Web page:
Find local advocacy groups, bike shops, instructors, clubs, classes and more!

Find by Zip Code or City, State
Find by State
Find based on current location

From earmarks to applications – FHWA announces $422 million in grant opportunities

The Federal Highway Administration has announced that $422 million in discretionary grant funds is available from 11 funding sources. Much of the funding for these programs in the past has been directed by Congressional earmarks, leaving little to merit and the actual discretion of the Federal Highway Administration. However, the FY2011 budget requires that all funds be discretionary, meaning that projects will be based on merit selection through an application process.

Bicycle and pedestrian projects are eligible for almost all federal-aid transportation programs. If advocacy groups are aware of eligible projects, they should work with the appropriate elected and agency officials to develop a proposal.

Click on each program above for program-specific selection criteria. Several of the programs in this grant process hold particular opportunities for bicycle and pedestrian projects:

Ferry Boat: These funds have been used for bike racks on ferry boats and at ferry terminals in the past. Modest-sized requests for projects that improve access to under-served areas and carry the largest number of passengers will be most competitive. States will prioritize applications before submitting to FHWA.

National Scenic Byways: The eligible program activities include “construction along a scenic byway of a facility for pedestrians and bicyclists, rest area, turnout, highway shoulder improvement, overlook, or interpretive facility.” About 10 percent National Scenic Byway funds historically have gone to bicycle and pedestrian projects. This program historically has been protected from earmarks by former-Transportation and Infrastructure Committee Chairman James Oberstar. Priority will be given to projects that: 1. Have a livability component, 2. Have strategic benefits, 3. Are a State’s priority, 4. Benefit the byway user, 5. Meet critical needs, 6. Complete prior projects, 7. Are ready to implement, and 8. Leverage other funds.

Public Lands Highways: PLH provides funds for transportation a project that is “adjacent to, or provides access to Federal lands or facilities.” Provision for pedestrians and bicycles” are listed as an eligible program activity. Projects will be given priority that 1. Are a state priority, 2. Leverage other funding, 3. Help complete an existing project, 4. Are a modest-sized grant request, 5. Address sate of good repair, and 6. Address livability, including safety improvements, traffic calming, multi-modal connections, and planning.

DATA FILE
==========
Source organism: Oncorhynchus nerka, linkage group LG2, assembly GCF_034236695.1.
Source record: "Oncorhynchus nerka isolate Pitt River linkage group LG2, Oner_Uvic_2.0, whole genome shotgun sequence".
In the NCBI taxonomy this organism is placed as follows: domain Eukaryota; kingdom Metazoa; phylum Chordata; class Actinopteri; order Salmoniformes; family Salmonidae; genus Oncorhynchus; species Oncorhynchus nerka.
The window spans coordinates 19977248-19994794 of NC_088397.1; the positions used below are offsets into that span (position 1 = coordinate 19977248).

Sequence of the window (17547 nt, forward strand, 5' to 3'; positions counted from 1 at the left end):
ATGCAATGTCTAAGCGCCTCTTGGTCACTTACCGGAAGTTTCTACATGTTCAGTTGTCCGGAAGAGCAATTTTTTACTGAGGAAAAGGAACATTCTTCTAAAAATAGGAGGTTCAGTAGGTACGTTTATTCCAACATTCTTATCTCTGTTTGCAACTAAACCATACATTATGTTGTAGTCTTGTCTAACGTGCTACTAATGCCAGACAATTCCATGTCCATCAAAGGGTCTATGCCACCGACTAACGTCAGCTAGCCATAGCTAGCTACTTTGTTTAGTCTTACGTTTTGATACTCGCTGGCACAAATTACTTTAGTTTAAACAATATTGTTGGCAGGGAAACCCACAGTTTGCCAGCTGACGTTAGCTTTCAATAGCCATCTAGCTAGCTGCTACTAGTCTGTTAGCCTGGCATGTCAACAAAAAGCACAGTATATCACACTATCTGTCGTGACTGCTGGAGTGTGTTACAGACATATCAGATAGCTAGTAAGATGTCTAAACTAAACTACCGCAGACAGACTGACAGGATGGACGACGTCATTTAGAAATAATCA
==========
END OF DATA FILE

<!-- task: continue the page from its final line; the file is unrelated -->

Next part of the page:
Transportation, Community, and System Preservation Program (TCSP): TCSP could potentially be a significant opportunity for bicycle and pedestrian projects, an FHWA official told me; many previous TCSP projects have benefited pedestrians and bicyclists. States, MPOs, and local governments can receive grants for projects that will “improve the efficiency of the transportation system, reduce environmental impacts of transportation, reduce the need for costly future public infrastructure investments, ensure efficient access to jobs, services and centers of trade, and examine development patterns and identify strategies to encourage private sector development patterns which achieve these goals.” Livability (incl. Safety improvements, Complete street strategies, Traffic calming, Street connectivity improvements, Reduction of conflicts through access management, Development of livability plans) is the first criterion listed.

The programs described above have perhaps the largest potential to fund bicycle and pedestrian projects, but all of the programs should be watched carefully. For example, agencies need to be reminded of the importance of including bicycle and pedestrian access in bridge projects. Interstate Maintenance projects could affect usability at Interstate highway interchanges and where infrastructure crosses over or under Interstate highways. In addition, bicycling advocates should monitor the Rail Highway Crossing Hazard Elimination In High Speed Rail Corridors program to make sure that safety improvements do not detour cycling routes by eliminating at-grade crossings without replacing access for bicyclists and pedestrians.

We hope that bicycling and walking advocacy groups are able to work with their local agencies to access these funds. The Advocacy Advance staff look forward to assisting advocates in encouraging their state and local transportation agencies in submitting applications. We also encourage agencies who receive these discretionary funds to share your successful applications with us as we compile of resources and best practices.

Applications are due to local FHWA Division Offices by June 3, 2011. Contact information for each local FHWA Division Office can be found at

Posted in